The video above is a recording of the song, Marš Na Drinu or “March on the Drina” by Serbian composer Stanislav Binički from Friday night’s concert of the Belgrade Philharmonic. The concert was part of their New Year’s Cycle which celebrates different New Year celebrations throughout the year. Friday evening was the New Year in the Julian Calendar, which several Orthodox Christian churches in Eastern Europe still follow.
I think the song should be the Serbian national anthem. Binički was inspired by the Serbian army’s Battle of Cer against the Austro-Hungarian army in World War I. The lyrics celebrate the bravery of the Serbian soldiers and the flowing rivers of Drina. The Drina River is a tributary of the Sava River and forms the border between Bosnia & Herzegovina and Serbia. I love the melody when I first heard it played at the stadium during Serbia’s run to the World Cup a couple of years ago. I especially like the haunting rhythms which begin about halfway through the four-minute composition.
The song was overwhelmingly voted by the Serbian public as the national anthem, but due to its use by the Bosnian Serb armies in the wars of the 1990’s and the song was associated with the war. Too bad, because the current Serbian national anthem, is a weak, rip-off of the Monarchist God Save the Queen.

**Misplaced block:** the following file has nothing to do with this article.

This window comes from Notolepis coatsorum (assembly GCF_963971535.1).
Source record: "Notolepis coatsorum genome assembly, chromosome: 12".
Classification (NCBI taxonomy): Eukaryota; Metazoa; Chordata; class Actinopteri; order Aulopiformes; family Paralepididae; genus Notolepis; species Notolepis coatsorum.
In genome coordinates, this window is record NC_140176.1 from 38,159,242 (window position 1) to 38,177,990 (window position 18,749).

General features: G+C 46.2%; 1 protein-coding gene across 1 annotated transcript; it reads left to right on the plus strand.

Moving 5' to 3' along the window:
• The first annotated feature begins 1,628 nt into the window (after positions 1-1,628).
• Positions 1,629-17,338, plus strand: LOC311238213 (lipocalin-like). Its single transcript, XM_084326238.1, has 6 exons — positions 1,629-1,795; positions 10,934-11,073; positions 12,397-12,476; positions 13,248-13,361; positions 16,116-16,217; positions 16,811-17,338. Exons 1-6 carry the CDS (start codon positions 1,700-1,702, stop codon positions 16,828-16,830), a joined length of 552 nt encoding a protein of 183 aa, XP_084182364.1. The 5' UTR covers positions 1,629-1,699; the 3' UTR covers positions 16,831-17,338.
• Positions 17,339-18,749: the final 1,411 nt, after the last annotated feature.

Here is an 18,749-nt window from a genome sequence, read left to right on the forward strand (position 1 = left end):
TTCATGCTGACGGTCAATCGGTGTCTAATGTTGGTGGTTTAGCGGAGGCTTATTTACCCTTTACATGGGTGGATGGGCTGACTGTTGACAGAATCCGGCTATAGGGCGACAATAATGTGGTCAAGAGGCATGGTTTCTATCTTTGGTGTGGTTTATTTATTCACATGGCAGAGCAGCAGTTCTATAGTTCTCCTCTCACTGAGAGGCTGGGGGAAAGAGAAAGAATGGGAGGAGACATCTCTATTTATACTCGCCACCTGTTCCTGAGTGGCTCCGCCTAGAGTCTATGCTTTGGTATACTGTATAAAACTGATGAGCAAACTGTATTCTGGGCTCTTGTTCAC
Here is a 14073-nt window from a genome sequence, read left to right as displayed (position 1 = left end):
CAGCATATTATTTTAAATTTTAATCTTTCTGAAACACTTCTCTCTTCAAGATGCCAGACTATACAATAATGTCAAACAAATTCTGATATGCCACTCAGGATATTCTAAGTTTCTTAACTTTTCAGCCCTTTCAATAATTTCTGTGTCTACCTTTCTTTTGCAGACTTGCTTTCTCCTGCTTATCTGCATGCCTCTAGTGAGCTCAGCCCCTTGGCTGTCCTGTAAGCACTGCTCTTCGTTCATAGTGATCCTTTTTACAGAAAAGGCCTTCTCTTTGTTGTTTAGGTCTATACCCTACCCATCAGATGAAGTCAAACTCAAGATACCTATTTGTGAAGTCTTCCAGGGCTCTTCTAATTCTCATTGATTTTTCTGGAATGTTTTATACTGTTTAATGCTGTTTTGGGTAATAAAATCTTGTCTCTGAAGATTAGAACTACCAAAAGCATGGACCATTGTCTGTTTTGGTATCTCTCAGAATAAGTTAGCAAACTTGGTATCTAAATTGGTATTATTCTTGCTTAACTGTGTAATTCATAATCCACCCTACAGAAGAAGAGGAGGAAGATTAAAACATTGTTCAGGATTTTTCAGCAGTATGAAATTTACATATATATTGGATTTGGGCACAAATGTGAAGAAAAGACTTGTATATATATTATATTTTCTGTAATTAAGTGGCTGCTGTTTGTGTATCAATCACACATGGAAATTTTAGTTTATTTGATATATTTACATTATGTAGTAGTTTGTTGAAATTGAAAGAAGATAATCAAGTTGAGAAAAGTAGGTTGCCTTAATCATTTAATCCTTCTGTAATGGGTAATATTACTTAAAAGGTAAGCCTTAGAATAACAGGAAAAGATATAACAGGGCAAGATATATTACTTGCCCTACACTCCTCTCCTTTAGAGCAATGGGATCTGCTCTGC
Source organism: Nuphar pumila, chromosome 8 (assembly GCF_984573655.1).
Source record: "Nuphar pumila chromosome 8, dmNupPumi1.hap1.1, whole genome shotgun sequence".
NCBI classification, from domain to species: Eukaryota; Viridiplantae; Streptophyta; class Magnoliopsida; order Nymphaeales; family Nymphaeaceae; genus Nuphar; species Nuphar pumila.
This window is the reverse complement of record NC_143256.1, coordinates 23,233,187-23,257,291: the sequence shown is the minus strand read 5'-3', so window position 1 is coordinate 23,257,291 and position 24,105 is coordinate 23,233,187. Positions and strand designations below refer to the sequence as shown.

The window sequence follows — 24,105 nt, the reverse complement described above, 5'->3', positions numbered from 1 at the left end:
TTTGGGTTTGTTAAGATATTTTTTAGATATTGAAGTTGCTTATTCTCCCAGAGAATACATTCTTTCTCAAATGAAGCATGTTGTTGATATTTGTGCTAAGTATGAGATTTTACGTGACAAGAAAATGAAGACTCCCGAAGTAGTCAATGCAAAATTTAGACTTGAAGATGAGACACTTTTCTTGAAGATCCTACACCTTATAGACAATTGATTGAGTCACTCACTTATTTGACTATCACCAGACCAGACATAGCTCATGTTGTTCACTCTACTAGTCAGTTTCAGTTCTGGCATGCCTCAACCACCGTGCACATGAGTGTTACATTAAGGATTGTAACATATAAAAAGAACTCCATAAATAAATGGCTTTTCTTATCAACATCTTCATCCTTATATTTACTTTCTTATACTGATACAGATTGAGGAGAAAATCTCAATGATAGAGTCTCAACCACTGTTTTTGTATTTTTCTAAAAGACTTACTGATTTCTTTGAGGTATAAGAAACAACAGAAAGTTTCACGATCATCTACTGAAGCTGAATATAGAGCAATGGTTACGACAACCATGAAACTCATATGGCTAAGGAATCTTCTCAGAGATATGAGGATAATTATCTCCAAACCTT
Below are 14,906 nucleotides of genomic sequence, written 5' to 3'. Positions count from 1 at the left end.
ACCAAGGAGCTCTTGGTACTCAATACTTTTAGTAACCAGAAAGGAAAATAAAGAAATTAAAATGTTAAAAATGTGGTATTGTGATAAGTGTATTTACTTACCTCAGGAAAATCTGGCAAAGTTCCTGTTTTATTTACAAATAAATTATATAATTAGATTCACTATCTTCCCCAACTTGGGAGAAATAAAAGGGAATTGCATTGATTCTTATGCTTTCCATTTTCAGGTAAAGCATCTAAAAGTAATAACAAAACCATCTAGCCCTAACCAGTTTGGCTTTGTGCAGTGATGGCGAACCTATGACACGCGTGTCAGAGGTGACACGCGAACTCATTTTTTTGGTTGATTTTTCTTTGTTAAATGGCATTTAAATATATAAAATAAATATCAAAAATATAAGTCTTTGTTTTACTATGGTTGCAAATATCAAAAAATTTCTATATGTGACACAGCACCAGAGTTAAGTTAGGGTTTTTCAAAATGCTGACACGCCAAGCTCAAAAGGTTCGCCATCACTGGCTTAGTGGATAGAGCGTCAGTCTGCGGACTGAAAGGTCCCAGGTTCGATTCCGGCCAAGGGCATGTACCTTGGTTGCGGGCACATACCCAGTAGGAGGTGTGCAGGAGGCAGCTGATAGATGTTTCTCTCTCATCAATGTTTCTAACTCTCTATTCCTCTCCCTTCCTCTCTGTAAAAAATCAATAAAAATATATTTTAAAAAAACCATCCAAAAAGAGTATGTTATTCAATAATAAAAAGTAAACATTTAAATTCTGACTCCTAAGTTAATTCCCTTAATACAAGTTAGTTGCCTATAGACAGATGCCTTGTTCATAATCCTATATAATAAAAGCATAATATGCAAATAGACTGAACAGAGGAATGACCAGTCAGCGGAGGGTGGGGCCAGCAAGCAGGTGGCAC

It is somewhat similar to Australia, where Waltzing Matilda is a much more loved song than the Scottish written, Advance Australia Fair, the official national anthem.
The song was the encore to Friday’s concert which featured Russian and Serbian works of classical music. As time goes on and the wars of Yugoslavian Secession move out of people’s living memory, the song will eventually be adopted as the national anthem.
Nadia and I really enjoyed the concert! The Belgrade Philharmonic this year has spiced up their concerts with bringing in opera singers and as you can see in the video, a “stereo” choir on both sides of the auditorium.
2 thoughts on “What Should Be Serbia’s National Anthem”
You don’t always have to be eager to observe every Serbia related story through the ‘genocide and the atrocities’ glasses. Our history is long, complicated and often bloody, but it’s not the cause of a parking ticket or a bad coffee in a restaurant.
Simple fact is that ‘Mars na Drinu’ is, as said in the name, a march – not suitable or appropriate for an anthem, regardless of how loved it is.
Good reply, peegee.